• Hi Eric,
      I have a “policy” of not answering personal questions, but I think the generic answer may be of help here. There really IS no preferred sequence of using docetaxel or the newer “HEAT” (Highly Effective Antiandrogen Therapy) drugs. Practically everyone who is anyone (except me of course, because I don’t think I have anything to add that hasn’t already been said 5 times) has written an article on the question you raise. Here is an example: I hope that helps a bit and wish you well with you and your physician’s decision! Sorry for your problems…

      • Eric Richard

        Thanks very much Dr. Glode. I’m new to blogging, medical opinion research and CRPC. You’ve offered a place to start delving into on point opinion – all I asked for or expected. I understand and accept your policy. I’d do the same.

  6. Don Welker

    Just bought some stock in CELG and Jazz…. Happy Thanksgiving. Take care and God bless, Don

  7. David Stevens

    Dr. Glode – wondered if you might have a comment on this article from Weill Cornell Medical College:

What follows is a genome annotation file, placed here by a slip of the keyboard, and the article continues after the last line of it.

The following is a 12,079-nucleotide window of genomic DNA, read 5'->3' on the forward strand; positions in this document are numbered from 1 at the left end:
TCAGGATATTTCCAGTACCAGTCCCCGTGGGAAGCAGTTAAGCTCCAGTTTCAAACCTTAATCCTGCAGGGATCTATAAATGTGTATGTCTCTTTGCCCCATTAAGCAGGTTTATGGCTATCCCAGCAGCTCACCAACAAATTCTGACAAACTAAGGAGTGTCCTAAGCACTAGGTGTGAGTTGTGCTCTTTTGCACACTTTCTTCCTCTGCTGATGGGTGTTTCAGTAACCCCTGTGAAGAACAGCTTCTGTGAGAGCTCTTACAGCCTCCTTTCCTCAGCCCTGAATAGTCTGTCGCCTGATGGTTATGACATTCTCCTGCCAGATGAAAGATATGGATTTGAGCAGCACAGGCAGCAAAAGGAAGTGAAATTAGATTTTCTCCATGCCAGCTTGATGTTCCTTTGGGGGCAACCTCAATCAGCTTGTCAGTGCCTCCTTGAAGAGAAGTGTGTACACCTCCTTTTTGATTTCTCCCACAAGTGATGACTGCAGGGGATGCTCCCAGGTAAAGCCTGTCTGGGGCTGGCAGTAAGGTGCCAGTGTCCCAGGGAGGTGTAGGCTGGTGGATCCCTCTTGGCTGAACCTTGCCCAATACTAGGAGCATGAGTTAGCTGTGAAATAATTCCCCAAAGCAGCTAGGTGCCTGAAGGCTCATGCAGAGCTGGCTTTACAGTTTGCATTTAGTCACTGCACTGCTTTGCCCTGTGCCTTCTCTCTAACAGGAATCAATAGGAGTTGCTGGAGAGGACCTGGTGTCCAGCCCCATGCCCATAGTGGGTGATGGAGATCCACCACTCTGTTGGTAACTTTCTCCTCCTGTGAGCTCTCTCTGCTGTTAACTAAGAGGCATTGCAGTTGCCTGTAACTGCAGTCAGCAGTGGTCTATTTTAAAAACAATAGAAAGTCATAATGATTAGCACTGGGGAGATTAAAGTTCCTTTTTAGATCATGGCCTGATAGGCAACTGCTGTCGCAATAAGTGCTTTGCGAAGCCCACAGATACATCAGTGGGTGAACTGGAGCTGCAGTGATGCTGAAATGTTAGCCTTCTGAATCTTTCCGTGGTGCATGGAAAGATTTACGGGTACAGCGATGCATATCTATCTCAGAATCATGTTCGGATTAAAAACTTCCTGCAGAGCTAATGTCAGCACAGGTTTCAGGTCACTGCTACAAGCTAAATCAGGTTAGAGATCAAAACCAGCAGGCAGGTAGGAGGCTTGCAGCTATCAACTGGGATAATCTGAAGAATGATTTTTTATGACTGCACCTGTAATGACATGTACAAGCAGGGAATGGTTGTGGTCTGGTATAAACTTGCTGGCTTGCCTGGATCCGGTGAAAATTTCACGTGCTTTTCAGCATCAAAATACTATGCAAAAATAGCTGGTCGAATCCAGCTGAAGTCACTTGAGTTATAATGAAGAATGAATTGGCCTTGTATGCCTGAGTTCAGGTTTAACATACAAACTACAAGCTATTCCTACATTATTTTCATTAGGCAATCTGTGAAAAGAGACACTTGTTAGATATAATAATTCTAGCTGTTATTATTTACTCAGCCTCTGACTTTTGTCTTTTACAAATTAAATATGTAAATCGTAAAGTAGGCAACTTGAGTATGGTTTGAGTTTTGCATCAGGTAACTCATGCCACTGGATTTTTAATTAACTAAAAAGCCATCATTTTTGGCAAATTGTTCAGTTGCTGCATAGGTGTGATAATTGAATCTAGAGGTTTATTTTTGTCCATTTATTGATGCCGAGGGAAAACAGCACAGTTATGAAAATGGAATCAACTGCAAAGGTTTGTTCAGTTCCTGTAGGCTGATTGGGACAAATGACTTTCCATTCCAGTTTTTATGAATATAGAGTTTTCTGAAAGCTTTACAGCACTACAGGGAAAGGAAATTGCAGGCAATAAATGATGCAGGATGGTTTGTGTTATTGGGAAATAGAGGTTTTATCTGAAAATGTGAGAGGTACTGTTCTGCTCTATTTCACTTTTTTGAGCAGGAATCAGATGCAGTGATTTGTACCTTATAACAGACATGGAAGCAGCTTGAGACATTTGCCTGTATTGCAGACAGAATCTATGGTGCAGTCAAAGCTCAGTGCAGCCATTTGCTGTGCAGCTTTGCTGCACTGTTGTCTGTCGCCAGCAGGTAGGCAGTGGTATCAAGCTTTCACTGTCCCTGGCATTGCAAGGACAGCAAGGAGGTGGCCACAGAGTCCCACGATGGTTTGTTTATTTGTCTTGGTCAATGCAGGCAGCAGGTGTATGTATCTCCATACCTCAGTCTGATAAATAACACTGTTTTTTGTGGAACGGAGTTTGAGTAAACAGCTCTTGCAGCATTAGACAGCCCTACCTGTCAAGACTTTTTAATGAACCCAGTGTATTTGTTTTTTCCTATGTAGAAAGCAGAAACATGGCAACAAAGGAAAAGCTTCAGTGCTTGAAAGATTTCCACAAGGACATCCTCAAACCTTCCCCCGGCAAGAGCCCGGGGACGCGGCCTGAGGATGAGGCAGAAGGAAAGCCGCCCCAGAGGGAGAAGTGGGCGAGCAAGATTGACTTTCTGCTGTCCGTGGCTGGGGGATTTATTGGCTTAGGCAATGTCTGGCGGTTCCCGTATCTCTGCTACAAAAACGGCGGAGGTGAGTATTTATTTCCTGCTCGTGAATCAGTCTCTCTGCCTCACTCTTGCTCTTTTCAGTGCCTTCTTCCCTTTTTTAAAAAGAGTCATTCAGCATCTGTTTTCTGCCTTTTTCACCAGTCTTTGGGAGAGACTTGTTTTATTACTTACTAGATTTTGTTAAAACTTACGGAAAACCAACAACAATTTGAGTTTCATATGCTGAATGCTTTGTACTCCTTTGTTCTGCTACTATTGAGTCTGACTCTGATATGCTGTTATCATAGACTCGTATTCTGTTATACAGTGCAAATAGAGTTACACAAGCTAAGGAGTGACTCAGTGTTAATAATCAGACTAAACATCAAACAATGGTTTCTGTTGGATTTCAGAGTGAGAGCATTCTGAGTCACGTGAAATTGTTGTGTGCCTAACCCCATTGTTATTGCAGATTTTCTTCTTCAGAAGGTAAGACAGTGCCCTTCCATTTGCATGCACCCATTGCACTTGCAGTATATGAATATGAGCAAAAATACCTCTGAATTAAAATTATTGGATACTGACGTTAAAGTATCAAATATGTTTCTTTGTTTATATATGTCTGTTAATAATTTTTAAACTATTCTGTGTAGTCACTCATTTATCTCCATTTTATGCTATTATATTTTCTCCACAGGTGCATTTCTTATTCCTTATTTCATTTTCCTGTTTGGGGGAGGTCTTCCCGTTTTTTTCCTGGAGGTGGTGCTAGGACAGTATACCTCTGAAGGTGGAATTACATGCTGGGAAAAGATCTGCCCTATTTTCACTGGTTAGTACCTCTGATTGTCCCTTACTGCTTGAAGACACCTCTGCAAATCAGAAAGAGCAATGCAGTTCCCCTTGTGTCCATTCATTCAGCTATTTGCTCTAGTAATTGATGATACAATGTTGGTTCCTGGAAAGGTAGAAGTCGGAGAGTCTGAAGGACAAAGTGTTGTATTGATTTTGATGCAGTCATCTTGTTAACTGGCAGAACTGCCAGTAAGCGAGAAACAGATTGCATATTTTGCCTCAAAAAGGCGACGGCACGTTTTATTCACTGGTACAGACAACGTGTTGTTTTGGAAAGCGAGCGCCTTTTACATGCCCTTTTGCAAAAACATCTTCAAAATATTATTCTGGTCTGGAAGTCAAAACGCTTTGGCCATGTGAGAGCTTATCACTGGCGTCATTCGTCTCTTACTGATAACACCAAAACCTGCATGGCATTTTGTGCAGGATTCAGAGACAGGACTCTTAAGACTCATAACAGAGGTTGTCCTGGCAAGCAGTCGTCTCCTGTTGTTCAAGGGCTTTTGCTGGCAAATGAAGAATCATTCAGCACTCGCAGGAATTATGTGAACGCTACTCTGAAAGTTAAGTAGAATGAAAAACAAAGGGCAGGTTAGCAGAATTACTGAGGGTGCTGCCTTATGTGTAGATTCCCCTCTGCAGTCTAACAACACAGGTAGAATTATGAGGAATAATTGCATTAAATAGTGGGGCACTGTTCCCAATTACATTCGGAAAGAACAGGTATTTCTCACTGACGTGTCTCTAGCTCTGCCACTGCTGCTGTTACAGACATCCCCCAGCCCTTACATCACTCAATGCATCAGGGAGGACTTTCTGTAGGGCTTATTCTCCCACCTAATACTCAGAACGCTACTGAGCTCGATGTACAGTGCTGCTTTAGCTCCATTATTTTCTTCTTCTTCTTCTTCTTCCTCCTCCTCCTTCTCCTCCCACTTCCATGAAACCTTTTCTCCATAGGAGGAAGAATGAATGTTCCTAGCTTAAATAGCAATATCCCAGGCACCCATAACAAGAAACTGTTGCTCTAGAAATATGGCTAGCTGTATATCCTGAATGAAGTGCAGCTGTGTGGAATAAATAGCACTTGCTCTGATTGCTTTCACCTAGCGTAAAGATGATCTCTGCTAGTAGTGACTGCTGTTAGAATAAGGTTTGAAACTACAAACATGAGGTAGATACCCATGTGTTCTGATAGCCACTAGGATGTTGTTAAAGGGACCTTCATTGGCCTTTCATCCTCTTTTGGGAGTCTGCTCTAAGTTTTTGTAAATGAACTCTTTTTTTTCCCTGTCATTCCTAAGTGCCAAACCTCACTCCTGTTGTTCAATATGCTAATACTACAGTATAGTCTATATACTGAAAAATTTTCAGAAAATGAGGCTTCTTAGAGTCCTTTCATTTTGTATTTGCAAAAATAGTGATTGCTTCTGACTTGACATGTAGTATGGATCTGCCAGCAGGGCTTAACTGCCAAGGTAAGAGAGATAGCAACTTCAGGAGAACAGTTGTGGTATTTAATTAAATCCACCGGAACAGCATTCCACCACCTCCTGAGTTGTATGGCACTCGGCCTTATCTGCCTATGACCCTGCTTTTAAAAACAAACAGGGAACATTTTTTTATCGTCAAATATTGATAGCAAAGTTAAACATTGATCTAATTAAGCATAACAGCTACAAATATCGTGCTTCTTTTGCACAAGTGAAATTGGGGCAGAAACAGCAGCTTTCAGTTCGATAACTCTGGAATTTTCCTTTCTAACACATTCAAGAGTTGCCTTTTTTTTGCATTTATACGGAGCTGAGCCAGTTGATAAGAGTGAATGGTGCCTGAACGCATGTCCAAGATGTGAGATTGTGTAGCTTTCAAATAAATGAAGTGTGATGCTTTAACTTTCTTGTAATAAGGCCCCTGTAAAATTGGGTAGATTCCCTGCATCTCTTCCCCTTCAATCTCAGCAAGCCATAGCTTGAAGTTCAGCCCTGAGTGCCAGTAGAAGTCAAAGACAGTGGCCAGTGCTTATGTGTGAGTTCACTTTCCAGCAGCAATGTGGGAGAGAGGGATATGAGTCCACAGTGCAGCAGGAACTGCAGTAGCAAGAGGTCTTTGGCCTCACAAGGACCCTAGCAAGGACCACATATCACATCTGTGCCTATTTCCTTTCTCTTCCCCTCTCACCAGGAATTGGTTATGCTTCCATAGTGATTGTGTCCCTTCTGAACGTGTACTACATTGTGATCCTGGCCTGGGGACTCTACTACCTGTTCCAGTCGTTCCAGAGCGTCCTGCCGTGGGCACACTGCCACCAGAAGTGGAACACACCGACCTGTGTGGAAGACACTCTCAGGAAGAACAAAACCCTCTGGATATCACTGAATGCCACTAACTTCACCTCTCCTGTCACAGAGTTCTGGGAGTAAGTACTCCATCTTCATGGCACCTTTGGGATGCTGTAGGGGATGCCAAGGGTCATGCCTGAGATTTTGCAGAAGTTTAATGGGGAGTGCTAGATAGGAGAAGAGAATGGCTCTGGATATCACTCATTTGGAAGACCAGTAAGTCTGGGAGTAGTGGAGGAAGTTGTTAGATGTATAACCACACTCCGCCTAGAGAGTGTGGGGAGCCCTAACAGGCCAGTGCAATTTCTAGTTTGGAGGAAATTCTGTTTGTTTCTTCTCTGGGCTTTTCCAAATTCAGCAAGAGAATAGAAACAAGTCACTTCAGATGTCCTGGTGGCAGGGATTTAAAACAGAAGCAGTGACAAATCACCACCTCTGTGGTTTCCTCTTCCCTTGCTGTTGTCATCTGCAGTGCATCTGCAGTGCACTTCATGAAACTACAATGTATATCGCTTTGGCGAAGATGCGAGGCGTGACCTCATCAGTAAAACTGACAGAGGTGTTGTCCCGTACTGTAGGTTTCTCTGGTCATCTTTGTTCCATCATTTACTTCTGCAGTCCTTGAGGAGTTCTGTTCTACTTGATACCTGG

A troubling quote later in this article seems to indicate that those of us with very high Gleason scores may very well NOT benefit from ADT: “The data revealed that estrogen receptor-regulated NEAT1 is the most significantly over-expressed long non-coding RNA in prostate cancer. It is found in both early stage prostate cancer, and in the most aggressive, androgen-resistant cancer, Dr. Chakravarty says, adding that it may be that androgen-deprivation therapy pushes cancer to switch to the estrogen receptor and NEAT1 activation to continue growing.”

    Am I reading this right, that ADT can actually make things worse for some? I am getting close to starting ADT and, with a Gleason 9, I am a little nervous. Thanks.

  8. Pingback: 3 Articles and a forth | prost8blog